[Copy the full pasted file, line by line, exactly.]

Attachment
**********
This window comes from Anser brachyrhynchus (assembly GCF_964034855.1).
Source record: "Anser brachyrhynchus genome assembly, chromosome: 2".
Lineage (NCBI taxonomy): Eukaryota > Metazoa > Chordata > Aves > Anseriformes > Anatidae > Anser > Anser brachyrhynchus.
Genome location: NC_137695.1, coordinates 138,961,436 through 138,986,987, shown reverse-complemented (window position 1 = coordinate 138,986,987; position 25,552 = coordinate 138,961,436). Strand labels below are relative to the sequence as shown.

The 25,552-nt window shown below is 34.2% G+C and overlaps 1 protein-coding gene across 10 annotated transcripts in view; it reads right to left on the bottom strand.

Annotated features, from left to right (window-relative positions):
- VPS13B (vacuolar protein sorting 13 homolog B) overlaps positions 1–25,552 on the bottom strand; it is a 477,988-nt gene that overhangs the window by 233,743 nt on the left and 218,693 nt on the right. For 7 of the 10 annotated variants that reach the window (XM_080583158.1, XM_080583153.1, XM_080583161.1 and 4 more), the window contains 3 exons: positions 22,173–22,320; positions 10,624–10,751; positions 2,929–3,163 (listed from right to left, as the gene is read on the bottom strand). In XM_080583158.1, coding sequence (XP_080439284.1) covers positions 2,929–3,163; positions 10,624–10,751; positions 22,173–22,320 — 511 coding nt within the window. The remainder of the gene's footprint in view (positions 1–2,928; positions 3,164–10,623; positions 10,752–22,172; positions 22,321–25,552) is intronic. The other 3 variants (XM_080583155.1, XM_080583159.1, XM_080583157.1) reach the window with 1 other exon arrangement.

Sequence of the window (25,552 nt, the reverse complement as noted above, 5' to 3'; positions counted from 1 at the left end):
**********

This window comes from Anser brachyrhynchus (assembly GCF_964034855.1).
Source record: "Anser brachyrhynchus genome assembly, chromosome: 2".
Lineage (NCBI taxonomy): Eukaryota > Metazoa > Chordata > Aves > Anseriformes > Anatidae > Anser > Anser brachyrhynchus.
Genome location: NC_137695.1, coordinates 138,961,436 through 138,986,987, shown reverse-complemented (window position 1 = coordinate 138,986,987; position 25,552 = coordinate 138,961,436). Strand labels below are relative to the sequence as shown.

The 25,552-nt window shown below is 34.2% G+C and overlaps 1 protein-coding gene across 10 annotated transcripts in view; it reads right to left on the bottom strand.

Annotated features, from left to right (window-relative positions):
- VPS13B (vacuolar protein sorting 13 homolog B) overlaps positions 1–25,552 on the bottom strand; it is a 477,988-nt gene that overhangs the window by 233,743 nt on the left and 218,693 nt on the right. For 7 of the 10 annotated variants that reach the window (XM_080583158.1, XM_080583153.1, XM_080583161.1 and 4 more), the window contains 3 exons: positions 22,173–22,320; positions 10,624–10,751; positions 2,929–3,163 (listed from right to left, as the gene is read on the bottom strand). In XM_080583158.1, coding sequence (XP_080439284.1) covers positions 2,929–3,163; positions 10,624–10,751; positions 22,173–22,320 — 511 coding nt within the window. The remainder of the gene's footprint in view (positions 1–2,928; positions 3,164–10,623; positions 10,752–22,172; positions 22,321–25,552) is intronic. The other 3 variants (XM_080583155.1, XM_080583159.1, XM_080583157.1) reach the window with 1 other exon arrangement.

Sequence of the window (25,552 nt, the reverse complement as noted above, 5' to 3'; positions counted from 1 at the left end):